In 2017, we saw the rise of the commercially successful Mossberg 590 Shockwave, a non-NFA 12-ga. pump-action firearm that can be legally sold over the counter even though the barrel is only 14" long. Other companies had tried before, but the Shockwave had that just-right balance of appealing features at a reasonable price. As is often the case with any successful product, several other companies quickly jumped on the non-NFA firearm band wagon.
In the same year that the Shockwave was grabbing headlines, Henry Repeating Arms got into the shotgun business for the first time. The company started things off with a pair of handsome .410-Bore lever actions built around a long receiver borrowed from the company's popular .45-70 Gov't rifle. These two shotguns were soon followed by a series of break-action single shots chambered in .410 Bore, 20-ga. and 12-ga.
While working with the Henry .410 Bore carbine during the Shockwave feeding frenzy, I couldn't help but think how easy it would be for the folks at the factory to convert their new .410 into a non-NFA firearm. All they had to do was build it with a pistol grip instead of a shoulder stock and trim down barrel, just as they had done with their rifles to make the Mare’s Leg series of lever-action pistols.
Obviously the idea for a .410 Mare's Leg-like firearm wasn't an original one. It takes all kinds of factors working together to get any gun from the drawing board to the production line. But I did send the idea along to my contacts within the company, so it is gratifying to think that my vote counted in favor of this firearm's eventual development.
Time passed and I thought that the idea for a Henry non-NFA model had been tabled, maybe even forgotten. What I didn't know was that the company was quietly developing a set of new receivers with side-mounted loading gates. The first gated rifles arrived in 2019 bedecked with highly polished brass receivers and decorative engraving on the walnut stocks. Now the highly anticipated gate-fed steel receiver models have been ushered in with the launch of the Axe .410 Bore.
The Axe, which gets its name from the axe handle shape of the smooth walnut pistol grip, is based on the H018 series of lever-action .410 Bore shotguns chambered for 2.5” shotshell only. The brand-new loading gate and the ejection port are located on the right side of the matte-finished, blued-steel receiver. The top of the receiver is drilled and tapped to accept Weaver 63B type optic rails. The rest of the external appointments, including the barrel, tubular magazine, lever, hammer and trigger, are also constructed from blued steel.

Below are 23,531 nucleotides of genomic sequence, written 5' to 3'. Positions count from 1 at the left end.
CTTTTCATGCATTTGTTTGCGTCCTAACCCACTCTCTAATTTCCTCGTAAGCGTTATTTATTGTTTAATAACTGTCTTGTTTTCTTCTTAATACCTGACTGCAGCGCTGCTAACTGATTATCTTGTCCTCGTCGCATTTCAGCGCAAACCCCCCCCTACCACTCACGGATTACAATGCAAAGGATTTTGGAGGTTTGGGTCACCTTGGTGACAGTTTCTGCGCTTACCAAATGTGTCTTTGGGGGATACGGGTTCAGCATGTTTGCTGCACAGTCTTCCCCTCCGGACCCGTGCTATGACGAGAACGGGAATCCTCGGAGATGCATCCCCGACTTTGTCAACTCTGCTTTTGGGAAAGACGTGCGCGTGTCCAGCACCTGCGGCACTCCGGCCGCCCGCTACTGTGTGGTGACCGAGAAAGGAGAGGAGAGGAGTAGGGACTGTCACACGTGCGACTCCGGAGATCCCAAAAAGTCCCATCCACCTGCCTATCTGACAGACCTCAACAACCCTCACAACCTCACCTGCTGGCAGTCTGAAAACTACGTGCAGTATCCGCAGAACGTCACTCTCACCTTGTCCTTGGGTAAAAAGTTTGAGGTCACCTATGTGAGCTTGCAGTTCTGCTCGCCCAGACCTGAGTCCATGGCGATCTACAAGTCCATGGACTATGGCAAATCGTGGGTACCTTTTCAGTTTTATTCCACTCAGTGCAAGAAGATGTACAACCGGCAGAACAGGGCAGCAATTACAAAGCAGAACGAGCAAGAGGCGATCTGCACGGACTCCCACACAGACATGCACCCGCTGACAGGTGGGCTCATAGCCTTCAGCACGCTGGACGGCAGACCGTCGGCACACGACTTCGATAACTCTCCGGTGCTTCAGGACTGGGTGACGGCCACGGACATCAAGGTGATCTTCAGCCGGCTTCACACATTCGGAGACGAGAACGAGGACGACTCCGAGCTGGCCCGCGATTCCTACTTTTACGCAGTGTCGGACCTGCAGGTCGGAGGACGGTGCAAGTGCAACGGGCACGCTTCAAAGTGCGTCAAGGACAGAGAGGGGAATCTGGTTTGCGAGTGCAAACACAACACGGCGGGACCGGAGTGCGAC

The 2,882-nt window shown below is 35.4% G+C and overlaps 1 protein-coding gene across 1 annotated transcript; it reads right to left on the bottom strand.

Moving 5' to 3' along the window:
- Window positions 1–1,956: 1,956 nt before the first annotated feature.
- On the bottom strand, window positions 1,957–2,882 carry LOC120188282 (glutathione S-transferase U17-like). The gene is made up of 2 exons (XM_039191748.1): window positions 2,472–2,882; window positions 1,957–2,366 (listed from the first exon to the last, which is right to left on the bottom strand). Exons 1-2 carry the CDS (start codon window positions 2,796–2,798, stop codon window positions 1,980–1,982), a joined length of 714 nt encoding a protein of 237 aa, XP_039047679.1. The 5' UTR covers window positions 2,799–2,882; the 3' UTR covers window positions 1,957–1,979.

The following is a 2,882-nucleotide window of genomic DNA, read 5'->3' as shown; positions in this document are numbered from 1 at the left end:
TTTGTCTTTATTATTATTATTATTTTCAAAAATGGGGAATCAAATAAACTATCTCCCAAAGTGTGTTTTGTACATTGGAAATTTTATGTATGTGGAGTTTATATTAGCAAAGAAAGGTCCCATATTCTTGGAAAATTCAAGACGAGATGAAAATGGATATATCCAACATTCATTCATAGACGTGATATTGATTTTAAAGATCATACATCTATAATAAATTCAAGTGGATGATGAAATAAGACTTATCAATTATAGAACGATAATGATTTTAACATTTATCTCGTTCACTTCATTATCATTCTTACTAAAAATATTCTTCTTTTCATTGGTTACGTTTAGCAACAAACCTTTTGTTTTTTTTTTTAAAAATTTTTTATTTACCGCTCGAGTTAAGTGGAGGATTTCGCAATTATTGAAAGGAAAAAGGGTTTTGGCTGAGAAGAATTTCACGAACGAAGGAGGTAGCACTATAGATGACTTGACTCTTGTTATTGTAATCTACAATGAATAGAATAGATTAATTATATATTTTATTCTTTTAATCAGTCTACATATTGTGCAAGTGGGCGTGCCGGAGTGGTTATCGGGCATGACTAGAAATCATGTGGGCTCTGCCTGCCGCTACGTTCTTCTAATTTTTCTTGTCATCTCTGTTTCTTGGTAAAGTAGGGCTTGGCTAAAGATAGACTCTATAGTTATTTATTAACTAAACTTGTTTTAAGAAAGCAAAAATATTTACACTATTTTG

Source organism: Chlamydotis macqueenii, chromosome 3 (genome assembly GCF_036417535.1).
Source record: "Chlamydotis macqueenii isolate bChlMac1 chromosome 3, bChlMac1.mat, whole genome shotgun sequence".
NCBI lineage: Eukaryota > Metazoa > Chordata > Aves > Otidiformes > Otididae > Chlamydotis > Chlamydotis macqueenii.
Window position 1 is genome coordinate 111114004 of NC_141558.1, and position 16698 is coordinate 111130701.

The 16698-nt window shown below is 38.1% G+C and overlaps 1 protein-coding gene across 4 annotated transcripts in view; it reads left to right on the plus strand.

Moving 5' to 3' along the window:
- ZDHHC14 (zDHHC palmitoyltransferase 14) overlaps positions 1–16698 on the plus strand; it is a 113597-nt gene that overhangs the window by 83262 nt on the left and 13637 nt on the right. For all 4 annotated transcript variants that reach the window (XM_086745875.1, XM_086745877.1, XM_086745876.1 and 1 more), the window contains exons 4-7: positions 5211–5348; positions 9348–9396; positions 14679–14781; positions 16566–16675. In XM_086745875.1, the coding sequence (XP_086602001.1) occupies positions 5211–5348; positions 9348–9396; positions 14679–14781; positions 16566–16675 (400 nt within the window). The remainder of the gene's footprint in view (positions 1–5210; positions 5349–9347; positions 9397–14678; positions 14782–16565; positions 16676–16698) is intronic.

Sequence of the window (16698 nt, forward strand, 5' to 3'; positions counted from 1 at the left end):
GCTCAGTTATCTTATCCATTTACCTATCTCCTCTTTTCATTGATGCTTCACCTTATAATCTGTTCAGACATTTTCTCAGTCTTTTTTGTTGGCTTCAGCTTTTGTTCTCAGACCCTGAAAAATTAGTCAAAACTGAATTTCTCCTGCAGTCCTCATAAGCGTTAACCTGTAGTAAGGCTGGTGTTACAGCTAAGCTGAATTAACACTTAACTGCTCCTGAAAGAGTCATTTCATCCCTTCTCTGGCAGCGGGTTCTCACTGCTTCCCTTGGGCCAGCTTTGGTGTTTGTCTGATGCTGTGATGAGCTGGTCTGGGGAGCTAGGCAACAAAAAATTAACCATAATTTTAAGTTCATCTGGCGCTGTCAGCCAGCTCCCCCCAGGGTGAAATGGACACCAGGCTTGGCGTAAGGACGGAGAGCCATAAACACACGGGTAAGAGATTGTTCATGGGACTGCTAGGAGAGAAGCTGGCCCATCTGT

This firearm holds 5+1 rounds, just like the full-size shotguns. The tubular magazine does not have a loading port, but the brass liner can still be removed for easy unloading and cleaning. The smooth walnut fore-end's steel cap is fitted with a sling-swivel stud. A second stud is located on the pistol grip for two-point slings. The lever is curved and rounded to follow the shape of the grip. The exposed hammer contains a transfer bar safety and the smooth faced trigger exhibited a clean, short stroke that broke with 6-lbs. 10-oz. of trigger pull.
The round profile barrel is 15.14" long with a brass-bead front sight and no rear sight. That gives folks about 12.5" worth of smooth bore to shoot through, once you deduct the length of the chamber. Just how useful this short of a barrel can be depends on which firearm standards you apply. Compared to Henry's 19.75" and 24" barrel sporting .410s, the Axe is a snub gun, for sure.
But if you compare the Axe's action and barrel to that of a .45 Colt/.410 handgun, then it's a whole different ball game. Dual-caliber handguns like the Taurus Judge, Smith & Wesson Governor and Bond Arms double-barrel pistol sport 3" to 6.5" rifled barrels that cause shotshell projectiles to spread rapidly at short distances. Handguns must have rifled barrels, otherwise they are legally considered Short-Barrel Shotguns and subject to NFA regulations.
However, the Axe is a non-NFA firearm, not a handgun. This means the barrel doesn't have to be rifled. The smooth bore's better performance is enhanced further with the addition of a removable Invector style choke tube. The Axe ships with a full choke installed, but Henry also offers other choke sizes including Cylinder Bore ($19.99) and an Extra Full Turkey ($39.95) options. If you would prefer the more sophisticated Speed Wrench to the flat wrench shipped with the gun, they are available from Henry as well.